At first glance, the power of consciousness in quantum mechanics seems to be a far-fetched possibility. However, when we look closer at what's happening during measurement, it is impossible to ignore that the conscious mind could play a role in determining outcomes.


For example, in an isolated cloud of gas located deep within the boundless reaches of space, no one is present to witness it. Should two atoms collide inside that gas cloud, however, then quantum mechanics would follow suit and govern this particular interaction. On the contrary, there is no "measurement" or result in that can be detected due to the immense number of random interactions occurring daily and invisible to us. As such, quantum mechanics informs us that this interaction stays uncertain.


However, if a conscious observer were present to measure the outcome of this collision, then quantum mechanics would suggest that the result becomes suddenly predetermined.


By observing and recording the results when two atoms collide, researchers in a laboratory setting can determine which rules of quantum mechanics apply. This action of measuring flips indeterminism to become deterministic; thereby allowing scientists to map out a concrete outcome from the experiment.


Quantum mechanics dictates that interactions between subatomic particles don't have a predetermined outcome because of the nature of subatomic processes. This means every step in measurement relies on unpredictable reactions involving these same particles, making it impossible to escape from this indeterminate reality. However, some argue that the power of consciousness can intervene and influence these unpredictable interactions to manifest specific outcomes.


Humans place a great degree of significance on consciousness, as we are the only living beings known to possess it. Consequently, some interpretations suggest that measurement is merely the collective effect of conscious agents intervening in mundane subatomic interactions. It follows then, that our unique awareness could be potentially unrivaled anywhere else in the universe.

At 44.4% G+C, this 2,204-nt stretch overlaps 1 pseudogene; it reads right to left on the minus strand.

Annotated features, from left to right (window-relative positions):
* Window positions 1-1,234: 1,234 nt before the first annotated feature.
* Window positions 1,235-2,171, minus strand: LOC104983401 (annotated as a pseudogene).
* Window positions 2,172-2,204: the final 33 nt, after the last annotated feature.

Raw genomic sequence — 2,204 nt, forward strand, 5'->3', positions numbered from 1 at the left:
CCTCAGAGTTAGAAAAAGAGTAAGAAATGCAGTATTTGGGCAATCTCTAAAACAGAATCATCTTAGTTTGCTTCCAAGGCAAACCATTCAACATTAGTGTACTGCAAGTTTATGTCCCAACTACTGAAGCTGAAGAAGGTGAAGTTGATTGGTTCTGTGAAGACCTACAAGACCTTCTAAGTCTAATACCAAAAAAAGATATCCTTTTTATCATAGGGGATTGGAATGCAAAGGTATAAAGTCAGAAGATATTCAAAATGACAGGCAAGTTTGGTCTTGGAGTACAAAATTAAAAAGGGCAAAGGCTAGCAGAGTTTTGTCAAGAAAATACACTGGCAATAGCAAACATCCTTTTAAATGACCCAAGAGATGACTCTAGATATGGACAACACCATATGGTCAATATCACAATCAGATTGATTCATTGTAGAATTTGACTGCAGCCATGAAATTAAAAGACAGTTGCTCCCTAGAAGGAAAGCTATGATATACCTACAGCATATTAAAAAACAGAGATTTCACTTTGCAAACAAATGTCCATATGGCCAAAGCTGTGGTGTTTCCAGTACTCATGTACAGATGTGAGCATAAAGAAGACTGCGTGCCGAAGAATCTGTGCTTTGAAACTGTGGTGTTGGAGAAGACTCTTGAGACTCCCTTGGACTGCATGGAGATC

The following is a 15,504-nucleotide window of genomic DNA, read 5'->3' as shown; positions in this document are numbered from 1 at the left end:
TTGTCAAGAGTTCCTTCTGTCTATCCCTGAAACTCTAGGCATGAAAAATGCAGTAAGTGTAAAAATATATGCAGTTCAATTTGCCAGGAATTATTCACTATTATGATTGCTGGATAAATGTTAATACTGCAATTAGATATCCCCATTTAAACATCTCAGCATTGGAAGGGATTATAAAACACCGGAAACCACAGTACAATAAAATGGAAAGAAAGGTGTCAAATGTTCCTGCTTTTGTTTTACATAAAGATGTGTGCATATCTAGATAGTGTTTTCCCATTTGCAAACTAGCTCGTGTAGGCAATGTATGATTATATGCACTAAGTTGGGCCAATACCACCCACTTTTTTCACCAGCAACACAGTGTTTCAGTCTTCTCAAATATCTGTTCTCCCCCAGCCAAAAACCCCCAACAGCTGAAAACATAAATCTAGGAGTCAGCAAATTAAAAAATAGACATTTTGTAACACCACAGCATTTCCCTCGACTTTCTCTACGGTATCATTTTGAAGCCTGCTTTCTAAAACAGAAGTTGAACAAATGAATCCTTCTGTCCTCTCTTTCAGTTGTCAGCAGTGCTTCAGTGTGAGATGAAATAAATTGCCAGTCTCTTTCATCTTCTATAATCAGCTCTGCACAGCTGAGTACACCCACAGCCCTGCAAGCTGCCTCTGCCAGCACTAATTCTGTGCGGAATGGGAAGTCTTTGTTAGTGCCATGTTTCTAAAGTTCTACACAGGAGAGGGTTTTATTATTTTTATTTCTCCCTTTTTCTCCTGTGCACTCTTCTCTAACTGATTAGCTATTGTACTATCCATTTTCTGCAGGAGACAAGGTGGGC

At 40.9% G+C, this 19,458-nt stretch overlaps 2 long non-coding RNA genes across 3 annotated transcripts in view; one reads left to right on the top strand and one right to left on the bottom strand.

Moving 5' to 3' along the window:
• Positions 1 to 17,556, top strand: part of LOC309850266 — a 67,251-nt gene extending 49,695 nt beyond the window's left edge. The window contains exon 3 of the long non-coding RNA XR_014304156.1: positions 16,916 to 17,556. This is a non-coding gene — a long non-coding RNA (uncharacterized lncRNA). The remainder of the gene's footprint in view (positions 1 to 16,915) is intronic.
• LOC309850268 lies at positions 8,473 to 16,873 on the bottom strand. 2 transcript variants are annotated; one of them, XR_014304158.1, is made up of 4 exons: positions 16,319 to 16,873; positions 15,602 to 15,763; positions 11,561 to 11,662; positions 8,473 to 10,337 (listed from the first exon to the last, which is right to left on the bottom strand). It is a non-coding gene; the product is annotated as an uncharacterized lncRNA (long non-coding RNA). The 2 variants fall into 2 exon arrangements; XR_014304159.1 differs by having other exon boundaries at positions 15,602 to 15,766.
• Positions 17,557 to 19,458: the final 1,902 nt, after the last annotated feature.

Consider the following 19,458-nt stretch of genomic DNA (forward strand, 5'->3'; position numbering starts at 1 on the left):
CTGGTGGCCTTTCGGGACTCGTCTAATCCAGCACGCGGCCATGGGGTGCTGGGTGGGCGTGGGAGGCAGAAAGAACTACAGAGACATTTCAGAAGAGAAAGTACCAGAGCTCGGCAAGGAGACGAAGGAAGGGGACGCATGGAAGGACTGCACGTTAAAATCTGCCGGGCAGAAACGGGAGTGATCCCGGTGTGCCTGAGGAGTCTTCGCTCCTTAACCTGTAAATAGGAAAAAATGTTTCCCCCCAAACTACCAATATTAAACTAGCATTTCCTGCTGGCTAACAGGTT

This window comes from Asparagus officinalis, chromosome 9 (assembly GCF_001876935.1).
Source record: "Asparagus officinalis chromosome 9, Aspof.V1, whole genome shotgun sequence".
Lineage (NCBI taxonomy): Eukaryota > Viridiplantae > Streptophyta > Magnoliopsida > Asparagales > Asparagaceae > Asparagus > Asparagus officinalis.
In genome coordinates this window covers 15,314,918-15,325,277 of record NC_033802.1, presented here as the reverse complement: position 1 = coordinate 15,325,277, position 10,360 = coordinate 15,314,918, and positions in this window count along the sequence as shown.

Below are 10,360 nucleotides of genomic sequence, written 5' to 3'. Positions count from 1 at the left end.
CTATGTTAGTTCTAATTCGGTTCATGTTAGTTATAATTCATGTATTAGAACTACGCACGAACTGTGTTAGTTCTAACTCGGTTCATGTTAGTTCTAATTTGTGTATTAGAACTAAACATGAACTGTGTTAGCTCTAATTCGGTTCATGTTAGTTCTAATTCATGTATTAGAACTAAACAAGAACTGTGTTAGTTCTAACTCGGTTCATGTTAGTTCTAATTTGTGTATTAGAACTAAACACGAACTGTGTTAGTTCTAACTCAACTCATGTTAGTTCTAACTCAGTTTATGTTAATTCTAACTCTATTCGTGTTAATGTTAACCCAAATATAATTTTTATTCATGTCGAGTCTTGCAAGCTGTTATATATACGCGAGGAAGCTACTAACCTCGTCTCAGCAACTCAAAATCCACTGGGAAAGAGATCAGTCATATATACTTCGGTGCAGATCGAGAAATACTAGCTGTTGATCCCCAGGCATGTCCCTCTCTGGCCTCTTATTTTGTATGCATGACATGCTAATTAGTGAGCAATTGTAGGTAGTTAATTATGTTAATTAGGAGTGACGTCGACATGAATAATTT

This perspective necessitates that consciousness is distinct from all the other physical phenomena in existence. Otherwise, scientists might contend (and indeed do) maintain that our awareness can be reduced to a combination of subatomic interplays.


Regardless of one's stance, the implications of such speculation are far-reaching. If consciousness is indeed a fundamental feature of the universe, it could potentially explain quantum phenomena that have hitherto seemed beyond our grasp.


Spanning centuries of philosophical and theological discourse, the idea that consciousness is distinct from the material universe has become a well-established concept. But the leap from this to its potential utilization in the explanation of quantum mechanics is a more recent phenomenon.


Some seminal ideas presented by renowned physicists, such as John Wheeler and Henry Stapp, agitate for consciousness's incorporation into our understanding of the universe at large.












4BIDDEN Consciousness Awards July 30th By Billy Carson


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April Carson is the daughter of Billy Carson. She received her bachelor's degree in Social Sciences from Jacksonville University, where she was also on the Women's Basketball team. She now has a successful clothing company that specializes in organic baby clothes and other items. Take a look at their most popular fall fashions on bossbabymav.com


To read more of April's blogs, check out her website! She publishes new blogs on a daily basis, including the most helpful mommy advice and baby care tips! Follow on IG @bossbabymav